Has anyone researched the “probability” time, when a CD or DVD is no longer usable? It seems a bit premature to “guarantee” an age, say 50 years, when DVDs have been on the market for less than 20 years. Have the DVDs you recommend been “stress tested,” to imitate any changes over a period of time?

Also, is there a clear warranty with any of the media you recommend?

They artificially stress test them using chambers that can increase temperature, increase air pressure, and bathe the discs in UV light.

They can do 50 years of damage in hours.

Also, all disc media is very similar. CDs have been on the commercial market for 30 years, and people still have the first music CDs from 1979 and they still play.

There is a warranty, but it wouldn’t help much. If the disc is defective, then you lose your data. They can’t get your data back.

Hi – Thank you fro writing your article about archival DVD media. I am currently researching which DVDs will best fit my needs to make the best archival quality copies of home video for myself and customers for a potential video-transfer business. I’m learning from scratch, and I appreciate your recommendation for DVD+R Taiyo Yuden discs. However, I am interested in getting a LightScribe burner to be able to label and apply images to discs…does Taiyo Yuden have a disc to fit this need or am I limited to LightScribe products? If LightScribe discs are my only option, can you offer any information regarding the archival quality of of the LightScribe discs (they are gold-colored, but are they really gold?), any dyes or chemicals associated with the etching process, and the coatings? Any advice regarding permanent labeling of discs with or without LightScribe that would be professional in appearance? I very much appreciate it! Thank you.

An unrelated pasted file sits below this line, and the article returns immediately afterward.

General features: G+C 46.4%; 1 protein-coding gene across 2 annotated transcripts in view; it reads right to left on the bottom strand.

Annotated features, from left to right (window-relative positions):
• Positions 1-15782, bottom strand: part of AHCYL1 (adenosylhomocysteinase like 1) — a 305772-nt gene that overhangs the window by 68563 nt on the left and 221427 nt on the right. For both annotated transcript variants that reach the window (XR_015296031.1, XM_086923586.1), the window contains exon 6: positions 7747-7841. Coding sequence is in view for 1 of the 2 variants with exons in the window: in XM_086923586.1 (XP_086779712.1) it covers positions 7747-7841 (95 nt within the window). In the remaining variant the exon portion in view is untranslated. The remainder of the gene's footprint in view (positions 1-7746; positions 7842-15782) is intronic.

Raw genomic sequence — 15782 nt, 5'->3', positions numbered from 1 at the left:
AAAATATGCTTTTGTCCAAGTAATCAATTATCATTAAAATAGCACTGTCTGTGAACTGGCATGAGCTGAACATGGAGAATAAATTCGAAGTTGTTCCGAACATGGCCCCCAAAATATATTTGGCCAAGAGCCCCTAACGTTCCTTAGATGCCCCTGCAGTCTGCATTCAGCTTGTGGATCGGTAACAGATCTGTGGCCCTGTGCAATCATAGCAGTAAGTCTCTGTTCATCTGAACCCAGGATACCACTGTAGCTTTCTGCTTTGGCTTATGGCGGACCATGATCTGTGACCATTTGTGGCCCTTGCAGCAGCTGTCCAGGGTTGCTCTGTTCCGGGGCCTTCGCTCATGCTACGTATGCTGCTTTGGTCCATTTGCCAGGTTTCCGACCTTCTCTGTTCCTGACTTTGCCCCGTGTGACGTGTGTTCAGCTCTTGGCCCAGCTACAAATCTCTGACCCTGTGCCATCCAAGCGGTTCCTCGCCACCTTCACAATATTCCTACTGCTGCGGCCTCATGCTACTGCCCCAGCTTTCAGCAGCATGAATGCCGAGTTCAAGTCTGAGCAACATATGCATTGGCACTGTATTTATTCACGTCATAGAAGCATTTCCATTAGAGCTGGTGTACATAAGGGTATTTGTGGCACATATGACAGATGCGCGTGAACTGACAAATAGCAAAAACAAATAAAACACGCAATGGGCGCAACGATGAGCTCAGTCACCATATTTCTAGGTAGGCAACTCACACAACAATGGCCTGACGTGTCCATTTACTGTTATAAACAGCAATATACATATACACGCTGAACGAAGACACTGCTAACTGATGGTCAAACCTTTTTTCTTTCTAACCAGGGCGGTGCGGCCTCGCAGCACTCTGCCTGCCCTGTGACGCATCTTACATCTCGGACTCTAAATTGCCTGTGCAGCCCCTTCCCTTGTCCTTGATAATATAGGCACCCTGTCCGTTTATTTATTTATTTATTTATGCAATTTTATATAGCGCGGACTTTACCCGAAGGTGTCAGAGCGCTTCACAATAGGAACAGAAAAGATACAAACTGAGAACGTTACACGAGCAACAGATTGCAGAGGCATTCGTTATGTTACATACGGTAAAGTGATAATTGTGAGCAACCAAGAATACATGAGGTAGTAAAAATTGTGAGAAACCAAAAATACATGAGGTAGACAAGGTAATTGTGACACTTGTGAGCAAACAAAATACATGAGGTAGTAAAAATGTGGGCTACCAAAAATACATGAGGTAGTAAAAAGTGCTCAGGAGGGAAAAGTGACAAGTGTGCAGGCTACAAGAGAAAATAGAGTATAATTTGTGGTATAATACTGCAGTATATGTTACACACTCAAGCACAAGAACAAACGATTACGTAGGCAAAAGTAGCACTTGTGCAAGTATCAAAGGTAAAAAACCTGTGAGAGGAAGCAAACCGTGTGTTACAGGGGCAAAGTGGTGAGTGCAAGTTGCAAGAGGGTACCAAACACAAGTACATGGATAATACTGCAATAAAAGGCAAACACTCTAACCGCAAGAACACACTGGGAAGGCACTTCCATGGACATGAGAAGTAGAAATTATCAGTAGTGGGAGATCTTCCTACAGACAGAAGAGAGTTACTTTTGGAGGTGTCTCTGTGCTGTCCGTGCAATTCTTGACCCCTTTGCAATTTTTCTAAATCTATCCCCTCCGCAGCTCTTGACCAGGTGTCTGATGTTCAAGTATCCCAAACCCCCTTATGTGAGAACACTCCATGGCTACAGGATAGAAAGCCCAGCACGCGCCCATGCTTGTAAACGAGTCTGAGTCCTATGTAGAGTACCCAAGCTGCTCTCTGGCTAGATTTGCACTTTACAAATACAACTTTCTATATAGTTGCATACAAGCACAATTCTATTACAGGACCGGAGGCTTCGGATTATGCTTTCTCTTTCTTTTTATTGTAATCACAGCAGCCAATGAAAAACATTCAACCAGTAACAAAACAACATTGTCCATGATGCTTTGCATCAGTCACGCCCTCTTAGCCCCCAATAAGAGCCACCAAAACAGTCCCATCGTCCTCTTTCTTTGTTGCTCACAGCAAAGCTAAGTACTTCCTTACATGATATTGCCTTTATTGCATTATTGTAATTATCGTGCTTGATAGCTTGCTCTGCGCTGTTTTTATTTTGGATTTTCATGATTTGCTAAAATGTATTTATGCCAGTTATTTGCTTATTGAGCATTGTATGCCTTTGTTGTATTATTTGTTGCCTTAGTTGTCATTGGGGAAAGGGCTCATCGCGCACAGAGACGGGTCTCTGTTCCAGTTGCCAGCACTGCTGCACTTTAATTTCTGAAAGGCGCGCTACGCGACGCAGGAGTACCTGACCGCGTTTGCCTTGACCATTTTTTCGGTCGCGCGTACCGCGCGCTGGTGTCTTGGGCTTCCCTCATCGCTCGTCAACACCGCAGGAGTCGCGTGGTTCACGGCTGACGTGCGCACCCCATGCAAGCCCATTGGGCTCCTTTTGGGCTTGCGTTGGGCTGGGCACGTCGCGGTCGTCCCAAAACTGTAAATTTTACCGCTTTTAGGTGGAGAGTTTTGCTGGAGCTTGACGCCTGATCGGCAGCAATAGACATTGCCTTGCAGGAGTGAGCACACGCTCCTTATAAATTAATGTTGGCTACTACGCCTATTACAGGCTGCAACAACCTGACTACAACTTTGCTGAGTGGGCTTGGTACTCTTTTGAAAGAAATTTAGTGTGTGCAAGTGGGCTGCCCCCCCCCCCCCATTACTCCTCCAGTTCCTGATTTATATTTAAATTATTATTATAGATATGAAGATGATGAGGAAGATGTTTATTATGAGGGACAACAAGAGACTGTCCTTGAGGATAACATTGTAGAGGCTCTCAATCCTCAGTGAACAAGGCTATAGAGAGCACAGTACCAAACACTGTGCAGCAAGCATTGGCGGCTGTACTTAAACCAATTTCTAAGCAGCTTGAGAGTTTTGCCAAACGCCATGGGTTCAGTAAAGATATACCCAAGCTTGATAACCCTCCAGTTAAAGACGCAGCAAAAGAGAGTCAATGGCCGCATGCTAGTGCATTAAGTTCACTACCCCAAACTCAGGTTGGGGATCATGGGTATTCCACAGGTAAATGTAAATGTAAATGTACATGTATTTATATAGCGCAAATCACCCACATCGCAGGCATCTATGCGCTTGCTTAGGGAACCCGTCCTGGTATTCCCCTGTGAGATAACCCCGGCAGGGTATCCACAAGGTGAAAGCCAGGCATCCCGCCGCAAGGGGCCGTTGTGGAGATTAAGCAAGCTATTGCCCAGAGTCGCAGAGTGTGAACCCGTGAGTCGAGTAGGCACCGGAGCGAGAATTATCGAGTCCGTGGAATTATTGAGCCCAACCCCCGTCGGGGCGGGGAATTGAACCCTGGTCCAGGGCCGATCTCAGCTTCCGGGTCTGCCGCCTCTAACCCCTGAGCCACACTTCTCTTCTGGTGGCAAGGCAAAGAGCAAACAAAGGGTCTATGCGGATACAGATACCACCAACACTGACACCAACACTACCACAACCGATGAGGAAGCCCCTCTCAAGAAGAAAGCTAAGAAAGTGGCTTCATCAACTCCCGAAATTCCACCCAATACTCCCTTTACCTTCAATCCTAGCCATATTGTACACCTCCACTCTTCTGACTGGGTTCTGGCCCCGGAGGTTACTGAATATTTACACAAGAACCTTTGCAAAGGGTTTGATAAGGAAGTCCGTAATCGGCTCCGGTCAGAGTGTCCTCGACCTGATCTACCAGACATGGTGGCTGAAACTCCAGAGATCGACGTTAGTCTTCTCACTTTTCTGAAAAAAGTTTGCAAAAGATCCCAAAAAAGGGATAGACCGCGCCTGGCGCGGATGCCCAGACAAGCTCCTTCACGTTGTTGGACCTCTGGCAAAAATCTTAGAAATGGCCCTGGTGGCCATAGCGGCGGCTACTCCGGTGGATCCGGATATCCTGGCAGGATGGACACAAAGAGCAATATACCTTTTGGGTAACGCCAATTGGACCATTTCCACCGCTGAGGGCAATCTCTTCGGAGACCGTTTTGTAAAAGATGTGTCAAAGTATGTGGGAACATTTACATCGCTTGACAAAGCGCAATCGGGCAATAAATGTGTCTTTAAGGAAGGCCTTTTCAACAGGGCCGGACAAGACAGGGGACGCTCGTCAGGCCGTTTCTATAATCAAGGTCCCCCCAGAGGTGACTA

TY does not make Lightscribe discs that I know of, Verbatim does however. I’ve seen Lightscribe discs up front, and I don’t like the look of them.

To do it professionally, I’d probably buy a dedicated color thermal disc printer and use TY thermal printable discs; however, this is a mildly expensive option.